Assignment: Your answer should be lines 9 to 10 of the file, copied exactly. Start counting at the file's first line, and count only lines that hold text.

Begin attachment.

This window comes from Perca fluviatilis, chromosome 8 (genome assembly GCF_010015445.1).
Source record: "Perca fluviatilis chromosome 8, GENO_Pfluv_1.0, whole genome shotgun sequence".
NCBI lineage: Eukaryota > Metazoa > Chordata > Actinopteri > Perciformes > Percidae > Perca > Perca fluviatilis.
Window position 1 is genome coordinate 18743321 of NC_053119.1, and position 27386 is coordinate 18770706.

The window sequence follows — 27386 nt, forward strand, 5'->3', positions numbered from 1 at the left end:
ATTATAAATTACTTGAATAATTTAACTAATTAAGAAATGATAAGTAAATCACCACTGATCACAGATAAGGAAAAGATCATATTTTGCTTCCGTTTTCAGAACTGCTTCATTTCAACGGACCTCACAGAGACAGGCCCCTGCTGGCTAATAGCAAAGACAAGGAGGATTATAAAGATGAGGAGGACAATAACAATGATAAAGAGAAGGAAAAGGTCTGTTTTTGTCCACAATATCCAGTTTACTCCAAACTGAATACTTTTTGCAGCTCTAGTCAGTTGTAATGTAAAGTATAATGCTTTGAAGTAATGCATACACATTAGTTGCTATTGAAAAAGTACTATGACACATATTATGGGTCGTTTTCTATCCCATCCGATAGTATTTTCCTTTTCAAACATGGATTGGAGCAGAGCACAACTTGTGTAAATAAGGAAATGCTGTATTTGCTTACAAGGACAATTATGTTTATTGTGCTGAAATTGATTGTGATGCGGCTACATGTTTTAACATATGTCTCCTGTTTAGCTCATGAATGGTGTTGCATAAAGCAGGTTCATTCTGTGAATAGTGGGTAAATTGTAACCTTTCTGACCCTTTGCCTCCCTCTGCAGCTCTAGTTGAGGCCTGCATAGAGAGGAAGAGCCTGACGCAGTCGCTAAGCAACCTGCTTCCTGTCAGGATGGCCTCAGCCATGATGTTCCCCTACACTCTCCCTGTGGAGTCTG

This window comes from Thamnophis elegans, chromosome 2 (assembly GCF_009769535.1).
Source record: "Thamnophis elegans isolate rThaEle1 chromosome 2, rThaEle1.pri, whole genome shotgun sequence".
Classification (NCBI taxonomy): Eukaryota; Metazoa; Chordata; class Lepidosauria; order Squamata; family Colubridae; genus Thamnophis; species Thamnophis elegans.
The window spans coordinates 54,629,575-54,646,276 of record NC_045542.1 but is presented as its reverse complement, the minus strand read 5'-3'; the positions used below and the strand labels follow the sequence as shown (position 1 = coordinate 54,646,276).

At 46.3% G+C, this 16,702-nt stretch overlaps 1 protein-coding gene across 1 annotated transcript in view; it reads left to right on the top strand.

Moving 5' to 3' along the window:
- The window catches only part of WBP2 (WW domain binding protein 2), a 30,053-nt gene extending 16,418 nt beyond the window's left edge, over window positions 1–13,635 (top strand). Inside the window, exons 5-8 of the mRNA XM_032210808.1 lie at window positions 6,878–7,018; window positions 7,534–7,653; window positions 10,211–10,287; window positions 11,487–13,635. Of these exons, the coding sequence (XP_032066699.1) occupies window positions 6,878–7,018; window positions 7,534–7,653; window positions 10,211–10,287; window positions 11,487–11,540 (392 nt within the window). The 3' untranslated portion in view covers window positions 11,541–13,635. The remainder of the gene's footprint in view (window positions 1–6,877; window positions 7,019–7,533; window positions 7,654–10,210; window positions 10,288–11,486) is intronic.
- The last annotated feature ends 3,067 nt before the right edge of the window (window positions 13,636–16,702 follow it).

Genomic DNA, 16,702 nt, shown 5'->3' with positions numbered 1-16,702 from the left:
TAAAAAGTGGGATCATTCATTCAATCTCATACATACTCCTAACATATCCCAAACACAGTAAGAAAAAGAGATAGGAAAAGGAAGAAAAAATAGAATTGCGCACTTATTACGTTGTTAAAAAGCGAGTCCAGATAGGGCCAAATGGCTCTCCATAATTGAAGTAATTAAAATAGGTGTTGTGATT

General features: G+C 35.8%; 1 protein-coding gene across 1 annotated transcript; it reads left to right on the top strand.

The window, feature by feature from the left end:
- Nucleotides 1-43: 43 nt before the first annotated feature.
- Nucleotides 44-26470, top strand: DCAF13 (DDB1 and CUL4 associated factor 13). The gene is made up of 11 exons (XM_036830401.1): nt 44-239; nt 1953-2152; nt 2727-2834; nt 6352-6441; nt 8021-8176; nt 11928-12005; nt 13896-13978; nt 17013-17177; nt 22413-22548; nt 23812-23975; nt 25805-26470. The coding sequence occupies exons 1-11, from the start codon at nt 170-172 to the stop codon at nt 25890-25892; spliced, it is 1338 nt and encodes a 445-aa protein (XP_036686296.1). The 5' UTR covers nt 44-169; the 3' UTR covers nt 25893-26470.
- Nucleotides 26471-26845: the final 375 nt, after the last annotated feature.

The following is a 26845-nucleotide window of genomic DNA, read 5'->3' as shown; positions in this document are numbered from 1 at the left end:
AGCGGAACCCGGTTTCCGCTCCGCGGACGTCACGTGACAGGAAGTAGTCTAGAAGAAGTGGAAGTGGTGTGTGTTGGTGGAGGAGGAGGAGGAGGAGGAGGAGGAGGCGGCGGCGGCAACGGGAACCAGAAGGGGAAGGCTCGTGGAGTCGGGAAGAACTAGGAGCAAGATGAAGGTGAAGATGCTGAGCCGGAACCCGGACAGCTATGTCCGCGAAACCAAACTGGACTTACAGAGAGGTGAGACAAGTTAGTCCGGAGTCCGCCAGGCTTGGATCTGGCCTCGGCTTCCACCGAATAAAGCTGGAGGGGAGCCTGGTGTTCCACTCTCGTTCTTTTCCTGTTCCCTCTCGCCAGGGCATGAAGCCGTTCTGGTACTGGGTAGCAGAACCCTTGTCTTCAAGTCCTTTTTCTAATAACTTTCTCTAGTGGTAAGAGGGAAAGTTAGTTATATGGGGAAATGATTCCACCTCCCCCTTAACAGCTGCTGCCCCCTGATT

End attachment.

Classification (NCBI taxonomy): Eukaryota; Metazoa; Chordata; class Lepidosauria; order Squamata; family Colubridae; genus Thamnophis; species Thamnophis elegans.
The window spans coordinates 54,629,575-54,646,276 of record NC_045542.1 but is presented as its reverse complement, the minus strand read 5'-3'; the positions used below and the strand labels follow the sequence as shown (position 1 = coordinate 54,646,276).